Posts Tagged ‘NCAA’
You’ve probably heard the story by now. An old man with a history of controversy is recorded in the middle of a racist rant. The tape is distributed to media outlets. As it turns out, this old man owns the NBA’s Los Angeles Clippers and the league is in a tough position. A couple of days after the tape is released, the NBA bans the old man for life and begins the process of taking over his franchise.
The first thought when I heard the tape of Donald Sterling’s rant was “I’m not surprised.” My second was to ask how would people react if an NHL owner was the person being taped?
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I was talking to a former NHL executive Wednesday afternoon about mascots. We tossed around the question of where to draw the line between a mascot and a character. What separates the woman dressed up as Snow White at Disneyworld from the Leprechaun at Notre Dame? Are they mascots or characters? What about the Atlanta Braves’ Chief Noc-A-Homa?
Somehow the Spanish word for “pets,” mascotas, entered the discussion, and that rekindled my gut feeling about what a mascot should be: Furry and non-human. But that’s just my opinion. A team doesn’t need a mascot, though they are always popular with the kids. I once covered a minor-league hockey team that had three mascots, turning each game into a Disneyland-type experience and proving that a team can have too many. In the NHL, the Stars, Oilers, Rangers and Flyers have zero mascots. That might be too few.
At the bare minimum a team could use a nickname, which brings us to the curious case of the University of North Dakota. Officially, UND is just UND. No nickname. Its logo is an interlocking ND, similar to the more famous University of Notre Dame logo. In 2005 the NCAA decided the nickname in use at UND since 1930 — the Sioux (since the 1960s, the “Fighting Sioux”) — was “hostile and abusive.” In June 2012, state voters collectively banned the nickname, and the accompanying mascot and logo, at the polls. A few days later, the state’s Board of Higher Education officially banished the Sioux nickname to the history books. The university is prohibited from adopting a new team name until 2015.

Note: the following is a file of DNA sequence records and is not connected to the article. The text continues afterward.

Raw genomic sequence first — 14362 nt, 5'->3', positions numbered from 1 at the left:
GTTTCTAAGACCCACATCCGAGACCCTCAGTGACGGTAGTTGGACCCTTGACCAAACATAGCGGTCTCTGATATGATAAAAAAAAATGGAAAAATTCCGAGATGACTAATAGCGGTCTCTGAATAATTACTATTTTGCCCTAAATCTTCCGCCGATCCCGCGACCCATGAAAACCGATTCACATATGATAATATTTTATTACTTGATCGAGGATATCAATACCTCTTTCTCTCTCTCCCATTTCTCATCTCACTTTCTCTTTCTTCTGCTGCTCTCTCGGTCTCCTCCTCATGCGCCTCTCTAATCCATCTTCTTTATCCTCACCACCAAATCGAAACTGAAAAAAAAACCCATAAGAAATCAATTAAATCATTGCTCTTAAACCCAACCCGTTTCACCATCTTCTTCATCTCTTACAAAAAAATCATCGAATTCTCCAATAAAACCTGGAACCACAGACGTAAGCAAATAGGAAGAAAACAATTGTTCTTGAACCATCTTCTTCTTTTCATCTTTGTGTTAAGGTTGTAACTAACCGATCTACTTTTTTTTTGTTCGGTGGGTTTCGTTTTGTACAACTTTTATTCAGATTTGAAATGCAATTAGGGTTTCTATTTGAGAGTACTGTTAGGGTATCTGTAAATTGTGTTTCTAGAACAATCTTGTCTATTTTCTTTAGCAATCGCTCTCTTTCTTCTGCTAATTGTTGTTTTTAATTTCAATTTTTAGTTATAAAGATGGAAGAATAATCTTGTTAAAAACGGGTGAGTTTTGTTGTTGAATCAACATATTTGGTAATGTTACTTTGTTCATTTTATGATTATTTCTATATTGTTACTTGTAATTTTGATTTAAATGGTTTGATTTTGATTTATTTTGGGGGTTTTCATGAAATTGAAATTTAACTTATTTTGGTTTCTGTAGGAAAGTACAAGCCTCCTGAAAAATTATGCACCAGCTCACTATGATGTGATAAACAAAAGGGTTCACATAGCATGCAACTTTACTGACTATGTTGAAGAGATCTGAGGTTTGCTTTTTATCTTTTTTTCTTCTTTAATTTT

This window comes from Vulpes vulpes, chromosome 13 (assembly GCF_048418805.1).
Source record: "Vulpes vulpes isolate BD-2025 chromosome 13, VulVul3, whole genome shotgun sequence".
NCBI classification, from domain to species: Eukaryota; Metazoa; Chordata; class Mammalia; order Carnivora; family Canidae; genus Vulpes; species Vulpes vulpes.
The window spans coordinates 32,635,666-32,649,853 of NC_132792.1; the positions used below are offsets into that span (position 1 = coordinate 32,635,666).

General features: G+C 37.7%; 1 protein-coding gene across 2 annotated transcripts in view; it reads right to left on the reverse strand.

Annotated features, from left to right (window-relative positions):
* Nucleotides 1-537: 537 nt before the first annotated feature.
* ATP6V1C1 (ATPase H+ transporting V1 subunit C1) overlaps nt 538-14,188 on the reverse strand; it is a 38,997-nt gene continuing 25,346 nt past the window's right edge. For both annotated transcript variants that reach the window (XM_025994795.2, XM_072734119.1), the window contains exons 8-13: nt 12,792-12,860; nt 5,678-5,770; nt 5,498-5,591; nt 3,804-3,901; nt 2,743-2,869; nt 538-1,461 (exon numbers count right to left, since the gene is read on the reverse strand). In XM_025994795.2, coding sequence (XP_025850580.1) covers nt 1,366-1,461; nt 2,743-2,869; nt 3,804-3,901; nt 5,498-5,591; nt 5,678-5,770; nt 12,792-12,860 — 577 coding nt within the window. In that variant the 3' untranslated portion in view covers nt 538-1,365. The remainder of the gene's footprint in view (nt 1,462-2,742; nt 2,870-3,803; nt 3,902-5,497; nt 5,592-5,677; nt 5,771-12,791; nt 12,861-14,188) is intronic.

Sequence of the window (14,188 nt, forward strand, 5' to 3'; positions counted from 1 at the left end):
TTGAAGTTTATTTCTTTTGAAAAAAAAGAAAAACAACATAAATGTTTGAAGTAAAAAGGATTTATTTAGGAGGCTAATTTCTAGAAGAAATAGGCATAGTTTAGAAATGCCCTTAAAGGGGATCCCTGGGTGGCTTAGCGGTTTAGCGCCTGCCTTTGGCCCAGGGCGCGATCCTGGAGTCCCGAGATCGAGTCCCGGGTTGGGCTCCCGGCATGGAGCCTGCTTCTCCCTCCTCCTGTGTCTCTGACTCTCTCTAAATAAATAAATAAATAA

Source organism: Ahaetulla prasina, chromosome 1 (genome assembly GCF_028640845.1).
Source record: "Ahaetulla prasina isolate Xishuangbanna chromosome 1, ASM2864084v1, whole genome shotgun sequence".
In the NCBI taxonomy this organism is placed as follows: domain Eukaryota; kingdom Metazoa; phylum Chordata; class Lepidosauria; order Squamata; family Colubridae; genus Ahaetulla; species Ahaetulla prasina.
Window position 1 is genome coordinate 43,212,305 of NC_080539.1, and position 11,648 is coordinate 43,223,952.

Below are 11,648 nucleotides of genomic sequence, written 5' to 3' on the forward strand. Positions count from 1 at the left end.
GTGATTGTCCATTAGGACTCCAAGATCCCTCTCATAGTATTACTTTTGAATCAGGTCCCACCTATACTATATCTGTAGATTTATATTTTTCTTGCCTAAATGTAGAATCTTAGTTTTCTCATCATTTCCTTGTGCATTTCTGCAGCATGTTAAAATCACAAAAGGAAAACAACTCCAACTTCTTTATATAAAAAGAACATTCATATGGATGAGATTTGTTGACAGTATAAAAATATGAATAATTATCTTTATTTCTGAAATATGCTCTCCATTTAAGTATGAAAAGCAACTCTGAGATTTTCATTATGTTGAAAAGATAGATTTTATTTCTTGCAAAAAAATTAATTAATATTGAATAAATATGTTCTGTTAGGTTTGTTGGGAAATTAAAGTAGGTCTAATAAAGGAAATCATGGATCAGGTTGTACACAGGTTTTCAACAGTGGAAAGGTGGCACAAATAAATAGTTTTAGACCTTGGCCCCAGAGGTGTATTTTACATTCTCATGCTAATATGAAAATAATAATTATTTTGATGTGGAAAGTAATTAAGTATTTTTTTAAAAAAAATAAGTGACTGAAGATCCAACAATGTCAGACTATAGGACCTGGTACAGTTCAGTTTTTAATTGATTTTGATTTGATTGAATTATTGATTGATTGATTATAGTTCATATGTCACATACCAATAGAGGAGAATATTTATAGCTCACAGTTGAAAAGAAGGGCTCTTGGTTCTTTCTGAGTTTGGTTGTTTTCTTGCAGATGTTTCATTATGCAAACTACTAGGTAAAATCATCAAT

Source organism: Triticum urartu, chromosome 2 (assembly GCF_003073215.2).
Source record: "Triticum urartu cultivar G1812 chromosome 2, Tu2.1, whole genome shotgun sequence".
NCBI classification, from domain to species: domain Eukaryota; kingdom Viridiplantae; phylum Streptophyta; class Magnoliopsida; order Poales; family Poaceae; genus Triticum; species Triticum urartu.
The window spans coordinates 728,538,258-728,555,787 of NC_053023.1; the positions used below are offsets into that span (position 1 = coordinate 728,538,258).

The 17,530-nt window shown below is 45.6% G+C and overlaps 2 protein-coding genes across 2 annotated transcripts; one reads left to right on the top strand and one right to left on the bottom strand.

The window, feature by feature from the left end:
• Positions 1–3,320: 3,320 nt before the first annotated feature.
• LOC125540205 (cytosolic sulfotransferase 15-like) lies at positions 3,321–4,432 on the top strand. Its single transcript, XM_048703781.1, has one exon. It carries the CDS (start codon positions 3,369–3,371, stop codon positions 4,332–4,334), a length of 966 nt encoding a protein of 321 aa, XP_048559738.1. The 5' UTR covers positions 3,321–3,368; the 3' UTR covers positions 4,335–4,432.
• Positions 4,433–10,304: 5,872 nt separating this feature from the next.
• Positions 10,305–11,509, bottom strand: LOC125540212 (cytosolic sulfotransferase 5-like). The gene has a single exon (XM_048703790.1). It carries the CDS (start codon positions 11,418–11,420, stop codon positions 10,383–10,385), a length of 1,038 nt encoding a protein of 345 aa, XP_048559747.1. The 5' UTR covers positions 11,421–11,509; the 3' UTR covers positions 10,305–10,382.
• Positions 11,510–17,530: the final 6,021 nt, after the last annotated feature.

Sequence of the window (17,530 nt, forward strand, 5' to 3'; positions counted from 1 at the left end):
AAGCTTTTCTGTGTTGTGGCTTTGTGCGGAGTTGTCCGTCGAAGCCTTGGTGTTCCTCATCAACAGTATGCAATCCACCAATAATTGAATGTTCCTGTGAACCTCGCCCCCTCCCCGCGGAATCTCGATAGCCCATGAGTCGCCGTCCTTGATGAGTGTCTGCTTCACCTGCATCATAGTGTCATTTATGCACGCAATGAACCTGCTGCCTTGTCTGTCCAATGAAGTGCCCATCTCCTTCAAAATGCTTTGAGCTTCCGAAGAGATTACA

There’s been quite a bit going on over the past two weeks since the NCAA Regionals, most of the big stories being players leaving school early for the NHL.
Two stories stand out above the rest.
The first is that longtime Colorado College head coach Scott Owens resigned. Owens has been at the helm since taking over for Don Lucia in 1999. During that span, the Tigers made the Frozen Four in 2005 on top of six other NCAA appearances. No reason was given for his resignation, but my theory is that maybe the powers that be wanted to move in a different direction, like Denver was last year with George Gwozdecky. The Tigers haven’t made the NCAA tournament in three years and just went through their worst season in 20 years. Whatever the reason, it’s a sad day because Owens is a talented coach who kept a small school competitive on a national stage. I’m sure he’ll be missed by the Tiger faithful.
The other is that NCAA seems willing to reconsider its idea to stage the Regionals at neutral sites. On paper it seemed like a sound plan; it isn’t fair for one team to have a distinct home-ice advantage over the other teams in the region. The plan backfired because attendance at the Regionals has been terrible. Attendance turned around a little this year, but it’s still bad. A total of 8,893 fans for a regional championship between Minnesota and St. Cloud State sounds fine — except that the game was in St. Paul at the Xcel Energy Center, which holds more than twice that number (18,568).
If the NCAA is smart, they will return the games to campus sites. Yes, it gives one team an advantage, but a good team overcomes that. I’ve seen it happen. Miami beat Minnesota-Duluth in 2009 in front of a loud, very partisan crowd at Mariucci Arena. (How partisan was the crowd? I was cheering for both teams and when the Redhawks scored first, I cheered and pumped my fist. I was the only one in the arena to do so outside of the Miami pep band. It was weird).
Both of those stories pale in comparison to the Frozen Four, which starts Thursday. This year features three powerhouse progams and one on the rise. I got three out of the four teams correct with my predictions two weeks ago, which was my best performance in the Regionals so far. Let’s see if I can keep my luck going.